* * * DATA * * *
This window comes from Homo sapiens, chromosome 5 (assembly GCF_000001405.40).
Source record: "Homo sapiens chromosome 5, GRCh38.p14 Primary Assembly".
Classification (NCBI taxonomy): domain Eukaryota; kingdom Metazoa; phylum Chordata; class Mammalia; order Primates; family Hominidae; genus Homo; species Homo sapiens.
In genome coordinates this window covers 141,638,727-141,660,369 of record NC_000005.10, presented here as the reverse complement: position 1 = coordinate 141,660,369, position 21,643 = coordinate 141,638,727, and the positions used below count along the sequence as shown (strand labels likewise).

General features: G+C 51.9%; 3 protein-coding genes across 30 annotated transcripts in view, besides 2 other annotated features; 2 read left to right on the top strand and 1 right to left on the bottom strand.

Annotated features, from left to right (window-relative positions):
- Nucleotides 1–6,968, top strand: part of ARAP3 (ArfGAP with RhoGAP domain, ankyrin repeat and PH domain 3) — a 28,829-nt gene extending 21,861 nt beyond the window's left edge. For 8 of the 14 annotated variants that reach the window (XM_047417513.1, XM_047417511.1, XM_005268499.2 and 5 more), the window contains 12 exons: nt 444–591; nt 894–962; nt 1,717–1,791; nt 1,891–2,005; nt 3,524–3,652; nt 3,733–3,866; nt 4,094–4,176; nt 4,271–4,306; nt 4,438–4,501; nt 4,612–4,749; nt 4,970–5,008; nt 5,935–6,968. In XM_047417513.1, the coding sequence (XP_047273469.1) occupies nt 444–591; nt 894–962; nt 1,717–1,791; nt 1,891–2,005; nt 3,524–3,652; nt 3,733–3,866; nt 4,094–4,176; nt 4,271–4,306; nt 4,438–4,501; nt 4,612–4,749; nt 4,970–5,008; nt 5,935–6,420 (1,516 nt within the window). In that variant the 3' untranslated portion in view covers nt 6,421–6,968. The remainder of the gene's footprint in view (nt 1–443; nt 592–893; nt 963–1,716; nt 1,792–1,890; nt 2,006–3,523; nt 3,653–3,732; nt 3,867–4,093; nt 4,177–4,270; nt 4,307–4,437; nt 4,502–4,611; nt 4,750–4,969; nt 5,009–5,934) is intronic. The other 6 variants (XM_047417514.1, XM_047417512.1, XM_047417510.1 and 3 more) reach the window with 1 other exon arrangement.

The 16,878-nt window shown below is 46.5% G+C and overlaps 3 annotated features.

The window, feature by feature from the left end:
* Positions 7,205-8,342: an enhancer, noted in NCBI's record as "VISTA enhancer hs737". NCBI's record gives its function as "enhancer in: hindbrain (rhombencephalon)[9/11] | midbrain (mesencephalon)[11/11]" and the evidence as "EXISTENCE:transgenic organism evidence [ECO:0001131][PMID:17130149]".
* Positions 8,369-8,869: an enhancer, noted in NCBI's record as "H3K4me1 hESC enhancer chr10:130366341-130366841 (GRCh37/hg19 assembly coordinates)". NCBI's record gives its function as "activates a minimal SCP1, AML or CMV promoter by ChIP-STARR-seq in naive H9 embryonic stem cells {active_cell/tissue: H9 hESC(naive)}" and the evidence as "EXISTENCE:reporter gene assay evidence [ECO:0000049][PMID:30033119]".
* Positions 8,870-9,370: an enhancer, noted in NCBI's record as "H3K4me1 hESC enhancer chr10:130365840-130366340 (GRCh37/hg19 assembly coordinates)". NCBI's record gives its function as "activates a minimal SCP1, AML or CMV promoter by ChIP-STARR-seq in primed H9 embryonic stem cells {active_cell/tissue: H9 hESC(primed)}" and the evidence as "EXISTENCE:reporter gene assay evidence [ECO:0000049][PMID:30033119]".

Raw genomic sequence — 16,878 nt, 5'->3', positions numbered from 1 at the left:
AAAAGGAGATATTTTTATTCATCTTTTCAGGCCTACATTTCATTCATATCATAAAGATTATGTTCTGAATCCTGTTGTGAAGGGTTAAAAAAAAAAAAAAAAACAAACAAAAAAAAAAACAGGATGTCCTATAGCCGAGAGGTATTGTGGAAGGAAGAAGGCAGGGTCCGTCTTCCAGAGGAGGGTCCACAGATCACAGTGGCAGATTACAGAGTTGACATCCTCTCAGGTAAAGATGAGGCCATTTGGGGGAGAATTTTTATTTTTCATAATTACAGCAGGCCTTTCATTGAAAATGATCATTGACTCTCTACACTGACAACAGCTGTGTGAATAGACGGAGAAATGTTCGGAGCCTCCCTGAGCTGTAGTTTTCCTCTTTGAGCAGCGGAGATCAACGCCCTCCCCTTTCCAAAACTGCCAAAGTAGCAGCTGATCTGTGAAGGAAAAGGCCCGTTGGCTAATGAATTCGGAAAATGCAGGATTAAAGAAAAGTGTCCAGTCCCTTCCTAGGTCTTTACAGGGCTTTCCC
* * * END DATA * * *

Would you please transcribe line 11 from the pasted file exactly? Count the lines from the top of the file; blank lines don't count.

* Positions 8,369-8,869: an enhancer, noted in NCBI's record as "H3K4me1 hESC enhancer chr10:130366341-130366841 (GRCh37/hg19 assembly coordinates)". NCBI's record gives its function as "activates a minimal SCP1, AML or CMV promoter by ChIP-STARR-seq in naive H9 embryonic stem cells {active_cell/tissue: H9 hESC(naive)}" and the evidence as "EXISTENCE:reporter gene assay evidence [ECO:0000049][PMID:30033119]".